Nasa rocket bound for International Space Station explodes: 5 things to know about the ISS

People who came to watch the launch walk away after an unmanned rocket owned by Orbital Sciences Corporation exploded (background) on Oct 28, 2014 just seconds after lift-off from Wallops Island, Virginia, on what was to be a resupply mission to the
People who came to watch the launch walk away after an unmanned rocket owned by Orbital Sciences Corporation exploded (background) on Oct 28, 2014 just seconds after lift-off from Wallops Island, Virginia, on what was to be a resupply mission to the International Space Station. -- PHOTO: AFP
This Oct 22, 2014, image from Nasa TV shows Russian's Commander Max Suraev (left) and Flight Engineer Alexander Samokutyaev working outside the Russian segment of the International Space Station during scheduled EVA. -- PHOTO: AFP

The Antares rocket bound for the International Space Station (ISS) exploded just seconds after taking off from its launch pad on Wednesday morning (Singapore time).

Along with the United States's National Aeronautics and Space Administration (Nasa) spacecraft, 2,300kg of supplies and science equipment were also destroyed.

Here are five things to know about the ISS.

1. What is it?

The ISS is a habitable satellite in Earth's orbit.

Five space agencies representing 15 countries started building it in 1998, with the purpose of observing Earth, studying space and serving as a construction site and refuelling stop for spacecraft.

The agencies, which also operate the station, are the United States' Nasa, Russia's Federal Space Agency (Roscosmos), the Europrean Space Agency, the Canadian Space Agency and the Japan Aerospace Exploration Agency.

While the station was previously projected to be shut down in 2020, Nasa and White House officials in January announced plans to keep it running till at least 2024.

2. How was it built?

Building the station cost US$100 billion (S$127 billion) and required more than 115 spaceflights.

It orbits Earth at an average altitude of 400km, and completes one orbit in 90 minutes, covering 28,000km in one hour.

The relatively low altitude requires occasional rocket firings to raise the station's orbit and prevent it from falling to Earth.

The first module, Zarya (Russian for dawn), was launched on Nov 20, 1998, and was the pioneer building block of the station. It is now used primarily for storage and propulsion.

3. What can be found there?

At the centre of the station is a cluster of 14 pressurised modules that can be inhabited by humans. It is divided into a Russian segment and a US segment.

Some modules include Kibo (Japanese for hope), the largest module and laboratory with two experiment sections and 23 equipment racks, as well as Zvezda (Russian for star), which has a toilet and sleep compartments.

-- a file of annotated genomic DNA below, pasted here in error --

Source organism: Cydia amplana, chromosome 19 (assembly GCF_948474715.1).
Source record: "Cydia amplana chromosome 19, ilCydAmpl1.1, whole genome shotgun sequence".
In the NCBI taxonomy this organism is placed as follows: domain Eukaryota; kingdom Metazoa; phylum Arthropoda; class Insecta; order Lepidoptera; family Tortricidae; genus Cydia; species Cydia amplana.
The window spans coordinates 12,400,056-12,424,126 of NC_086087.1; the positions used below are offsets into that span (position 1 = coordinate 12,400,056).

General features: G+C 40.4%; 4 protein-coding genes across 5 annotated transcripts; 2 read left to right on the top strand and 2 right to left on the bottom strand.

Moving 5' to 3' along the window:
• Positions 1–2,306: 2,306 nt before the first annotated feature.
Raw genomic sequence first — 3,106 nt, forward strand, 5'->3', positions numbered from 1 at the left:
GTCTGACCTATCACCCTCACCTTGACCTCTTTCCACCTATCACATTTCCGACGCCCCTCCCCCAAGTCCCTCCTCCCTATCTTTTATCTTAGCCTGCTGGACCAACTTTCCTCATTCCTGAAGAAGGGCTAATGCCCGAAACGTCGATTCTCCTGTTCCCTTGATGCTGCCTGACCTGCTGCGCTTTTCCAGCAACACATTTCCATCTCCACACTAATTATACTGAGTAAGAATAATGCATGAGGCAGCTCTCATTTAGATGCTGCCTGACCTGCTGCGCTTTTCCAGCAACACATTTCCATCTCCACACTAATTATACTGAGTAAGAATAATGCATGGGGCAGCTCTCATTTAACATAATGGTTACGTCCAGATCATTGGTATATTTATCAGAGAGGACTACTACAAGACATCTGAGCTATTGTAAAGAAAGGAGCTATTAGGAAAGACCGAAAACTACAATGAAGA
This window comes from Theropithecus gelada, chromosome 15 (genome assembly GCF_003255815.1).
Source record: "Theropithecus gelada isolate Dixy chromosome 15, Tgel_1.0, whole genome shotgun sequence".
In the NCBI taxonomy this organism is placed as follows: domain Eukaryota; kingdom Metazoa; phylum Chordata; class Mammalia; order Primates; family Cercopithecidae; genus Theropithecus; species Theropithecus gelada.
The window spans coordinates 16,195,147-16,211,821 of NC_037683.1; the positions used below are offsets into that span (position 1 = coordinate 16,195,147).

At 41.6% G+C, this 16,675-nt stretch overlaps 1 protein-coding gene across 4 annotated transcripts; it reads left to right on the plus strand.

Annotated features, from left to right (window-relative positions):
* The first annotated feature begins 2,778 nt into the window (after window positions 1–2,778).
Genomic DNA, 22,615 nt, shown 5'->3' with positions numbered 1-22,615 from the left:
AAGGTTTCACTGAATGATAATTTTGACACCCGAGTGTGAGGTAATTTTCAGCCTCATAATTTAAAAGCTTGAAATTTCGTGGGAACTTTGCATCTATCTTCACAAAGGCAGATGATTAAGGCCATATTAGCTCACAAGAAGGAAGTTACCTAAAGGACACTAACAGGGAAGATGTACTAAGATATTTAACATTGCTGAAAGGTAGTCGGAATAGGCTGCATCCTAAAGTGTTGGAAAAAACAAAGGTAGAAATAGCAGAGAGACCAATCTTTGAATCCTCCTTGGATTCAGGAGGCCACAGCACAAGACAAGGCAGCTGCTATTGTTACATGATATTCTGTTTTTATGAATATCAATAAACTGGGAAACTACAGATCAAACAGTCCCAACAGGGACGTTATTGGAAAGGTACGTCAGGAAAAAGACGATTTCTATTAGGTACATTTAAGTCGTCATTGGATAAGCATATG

Attached to the module cluster is a lengthy main truss, which supports giant solar panels, heat radiators and other exterior equipment.

The station is the largest structure ever built in space, and can be seen from Earth with the naked eye as a bright white dot.

With a wingspan of about 110m (the length of a football field), it has an estimated mass of 419,600kg - the equivalent of more than 330 cars.

It has a habitable volume of 935 cubic metres, which is about 1.5 times the volume of a Boeing 747 airplane.

All this makes it four times as large as the Russian space station Mir, and five times larger than the US Skylab.

4. Who and what goes there?

Astronauts and cosmonauts from Japan, Russia and the US have occupied the satellite laboratory since 2000, bringing research equipment and maintenance supplies with them.

Together they have spent more than 1,000 hours on spacewalks outside the station to assemble and maintain it.

Private American companies SpaceX and Orbital Sciences Corp., who have contracts with Nasa, have also flown robotic cargo missions to the station.

Transported by Soyuz spacecraft, up to six crew members can now live in the five-bedroom space for an average stint of four to six months.

If the crew needs to evacuate the station, they can return to Earth aboard two Russian Soyuz craft docked there.

In 2001, American multi-millionaire entrepreneur Dennis Tito became the first person to fly to the station as a self-funded space tourist. He reportedly forked out $20 million for the visit and stayed on board the ISS for eight days.

Olympic torches have also been on board the station. In November last year, Russian cosmonauts Oleg Kotov and Sergei Ryazansky took the 2014 Sochi Winter Olympics torch on a spacewalk.

5. How does it operate?

Crew members at the space station are assisted by mission control centres in Houston and Moscow, as well as a payload control centre in Huntsville, Alabama. Other mission centres in Japan, Canada and Europe also support the ISS.

The station is powered by the modules and its solar panels, which can deliver up to 90 kilowatts. Almost 13 km of wire connects the electrical power system on board.

A whopping 3.3 million lines of software code supports the station's operations. In the US segment alone, 1.5 million lines of flight code run on 44 computers and 100 data networks, which in turn transmit 400,000 signals such as pressure and temperature measurements.


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